A Snipe sits motionless in the grassland at Elmley Marshes (Photo by Dan Kitwood/Getty Images)

Buck fizz

Patrick Galbraith describes the exhilaration of hunting

Country Notes

Why do I kill animals? According to a frothing group of usually anonymous Twitter commentators it’s all about compensating for my phallic inadequacy. As sure as Carrie Symonds’s terrier would be happier in the sticks savaging foxes, pictures of sporting moments posted on social media are followed by a deluge of comments about the hopelessness of hunters’ penises.

I’ve never been one for tradition but once a season, the morning after a big moon, when the bog beyond my house lies heavy with frost, I wander out in my pyjamas before breakfast to try and shoot a few snipe. Last year, it happened to be a mid-December Monday. Rural lore has it that flushed snipe zigzag into a breeze.

Accordingly, the diminutive wading birds are hunted with the wind at your back, which provides the chance of a shot when they take off towards you. With my greying little dog scurrying to and fro behind me, I set off for the far side of the field and then cut back through the rushes into the prevailing westerly. I was about a third of the way across the bog when the first bird lifted. Planting my feet, I swung my barrels after it as it curled round over a tumbled-down dyke, and fired. Protesting with a piercing guttural squawk, it flared upwards and disappeared into the sun.

Looking your dinner in the eye before you squeeze the trigger and take its life is not some sort of anachronistic tradition

After pocketing the spent case, I dropped a live cartridge into the chamber and crunched on through the half-frozen mud. By the time I got to the end of the bog, two more white-bellied snipe had beaten me, both of them zigging while I zagged feebly.

In a funny sort of way, the twitter trolls aren’t entirely wrong. Much of the allure of hunting is related to adequacy but they’ve got it the wrong way round. My love of pursuing creatures is about the poignant reminder it provides that humans are slow, graceless and imperceptive. On the sixth day God may have given man “rule over the fish of the sea and the birds of the air”, but having granted his animals better noses, eyesight and hearing, I can only assume it was a joke. A rushed shot, a misjudgment of wind direction, or a messily-cast fly and that snipe, stag or salmon disappears to some secret bit of wilderness.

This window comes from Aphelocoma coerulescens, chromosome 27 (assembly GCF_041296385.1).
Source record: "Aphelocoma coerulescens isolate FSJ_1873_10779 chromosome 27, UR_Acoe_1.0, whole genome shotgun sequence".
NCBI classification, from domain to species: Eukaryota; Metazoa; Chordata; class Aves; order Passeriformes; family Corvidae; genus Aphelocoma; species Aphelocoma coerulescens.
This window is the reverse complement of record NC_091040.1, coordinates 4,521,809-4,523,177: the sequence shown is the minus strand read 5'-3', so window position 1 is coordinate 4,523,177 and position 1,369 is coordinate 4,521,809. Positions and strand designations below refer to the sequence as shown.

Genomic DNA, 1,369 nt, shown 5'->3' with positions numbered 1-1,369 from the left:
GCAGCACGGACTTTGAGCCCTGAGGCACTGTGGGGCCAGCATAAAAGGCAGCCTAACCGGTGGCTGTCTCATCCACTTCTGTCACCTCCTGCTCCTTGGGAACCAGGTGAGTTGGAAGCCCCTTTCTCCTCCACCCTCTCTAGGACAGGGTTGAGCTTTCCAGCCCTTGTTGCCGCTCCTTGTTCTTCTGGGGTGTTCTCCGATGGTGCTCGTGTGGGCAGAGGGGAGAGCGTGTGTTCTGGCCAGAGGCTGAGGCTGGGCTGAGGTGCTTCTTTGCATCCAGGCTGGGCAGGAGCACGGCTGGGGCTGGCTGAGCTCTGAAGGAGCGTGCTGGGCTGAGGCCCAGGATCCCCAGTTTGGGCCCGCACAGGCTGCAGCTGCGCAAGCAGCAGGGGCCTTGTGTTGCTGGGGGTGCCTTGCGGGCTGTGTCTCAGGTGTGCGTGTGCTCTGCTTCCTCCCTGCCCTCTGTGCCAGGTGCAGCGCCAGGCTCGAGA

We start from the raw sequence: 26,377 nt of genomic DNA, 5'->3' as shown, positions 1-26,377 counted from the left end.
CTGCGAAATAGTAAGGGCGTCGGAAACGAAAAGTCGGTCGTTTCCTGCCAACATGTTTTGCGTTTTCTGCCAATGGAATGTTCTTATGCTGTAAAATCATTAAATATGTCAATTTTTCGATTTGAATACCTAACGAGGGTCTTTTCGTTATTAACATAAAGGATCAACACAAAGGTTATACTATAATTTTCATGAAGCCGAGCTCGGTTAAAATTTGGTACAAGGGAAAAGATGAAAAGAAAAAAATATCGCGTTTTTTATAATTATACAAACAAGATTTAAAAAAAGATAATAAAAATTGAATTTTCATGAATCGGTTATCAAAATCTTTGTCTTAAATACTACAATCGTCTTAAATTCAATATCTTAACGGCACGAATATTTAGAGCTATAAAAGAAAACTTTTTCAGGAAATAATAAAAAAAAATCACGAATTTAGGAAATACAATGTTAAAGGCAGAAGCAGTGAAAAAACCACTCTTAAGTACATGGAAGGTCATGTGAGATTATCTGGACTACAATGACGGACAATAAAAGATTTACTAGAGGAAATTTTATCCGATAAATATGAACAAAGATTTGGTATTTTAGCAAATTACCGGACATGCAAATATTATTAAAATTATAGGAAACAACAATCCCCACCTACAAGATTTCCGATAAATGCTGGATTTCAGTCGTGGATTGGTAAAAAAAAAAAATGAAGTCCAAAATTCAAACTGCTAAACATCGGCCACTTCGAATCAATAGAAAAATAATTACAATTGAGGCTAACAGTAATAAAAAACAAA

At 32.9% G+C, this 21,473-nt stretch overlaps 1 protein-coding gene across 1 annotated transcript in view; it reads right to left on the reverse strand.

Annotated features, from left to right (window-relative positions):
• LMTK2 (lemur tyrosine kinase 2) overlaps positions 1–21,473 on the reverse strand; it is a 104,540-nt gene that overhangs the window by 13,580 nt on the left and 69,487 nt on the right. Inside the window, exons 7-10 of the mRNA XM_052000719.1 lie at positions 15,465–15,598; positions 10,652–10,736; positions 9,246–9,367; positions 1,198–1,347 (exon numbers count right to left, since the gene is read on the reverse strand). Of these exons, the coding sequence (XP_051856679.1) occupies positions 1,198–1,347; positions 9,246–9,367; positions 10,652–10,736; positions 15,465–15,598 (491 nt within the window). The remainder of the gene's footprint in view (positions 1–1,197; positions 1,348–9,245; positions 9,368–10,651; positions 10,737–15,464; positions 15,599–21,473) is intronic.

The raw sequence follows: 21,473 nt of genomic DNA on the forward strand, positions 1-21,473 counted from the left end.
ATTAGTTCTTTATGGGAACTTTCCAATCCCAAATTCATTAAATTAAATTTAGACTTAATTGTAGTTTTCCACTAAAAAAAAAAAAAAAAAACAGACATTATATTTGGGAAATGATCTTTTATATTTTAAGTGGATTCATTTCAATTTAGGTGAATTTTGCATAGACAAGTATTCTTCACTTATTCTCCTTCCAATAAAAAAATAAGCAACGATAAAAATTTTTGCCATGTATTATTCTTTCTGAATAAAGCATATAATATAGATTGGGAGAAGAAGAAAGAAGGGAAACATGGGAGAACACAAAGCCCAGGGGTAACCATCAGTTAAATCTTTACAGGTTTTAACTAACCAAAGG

Trolls of less Freudian predilections often attack hunting by arguing that it is really just an antiquated tradition that ought to go the way of bear baiting and cock fighting. Last year, during a lazy midsummer afternoon of drinking white wine spritzers in Shepherd’s Bush, I asked my pal Sachin Kureishi if he ever goes to the chicken shop at the end of his road.

“Not consciously,” he replied, “but sometimes, I wake up in the morning with a vicious hangover and lots of those salt packets on my carpet and suddenly have a hazy memory of buying hot wings in the early hours.”

“A fine tradition,” I laughed before clambering up onto my high horse and cantering off on a long harangue about ethical meat consumption. A few weeks later, after he’d unearthed a pair of wellingtons that he told me he hadn’t worn since the Libertines headlined Glastonbury in 2015, Sachin came stalking. It was a hot afternoon and the Oxfordshire wood we were in was listless and silent.

At about 8pm, the light was fading fast and I started to worry that the muntjac were going to evade us. On a last sweep, my friend Tim Weston, who is tasked with managing deer in the area, spotted a young buck browsing in front of an oak tree some 120 yards away. In one smooth motion, he swung his rifle down off his shoulder, steadied it on his walking pole and fired.

We tied the buck to a tree and butchered it, then lit a stove and fried the loins in the darkness. For Sachin and the vast majority of people in Britain such an experience represents a novel departure from the modus operandi of heading down to the local supermarket and filling a trolley with anonymous flesh.

Looking your dinner in the eye before you squeeze the trigger and take its life is not some sort of anachronistic tradition. In fact, it is just the sort of break from the tradition of mindless consumerism that we need as a nation to jolt us into making ethical food choices.

As a society we have lost our way. It seems we are less able than ever to appreciate nature and read wild landscapes and we give scant thought to the complex responsibilities that come with producing and consuming meat. If you’d like to become a better person in 2020, pick up a gun.

The world is at its most beautiful when seen down a barrel, but I’m afraid as far as any phallic inadequacy goes you’d best start looking elsewhere.

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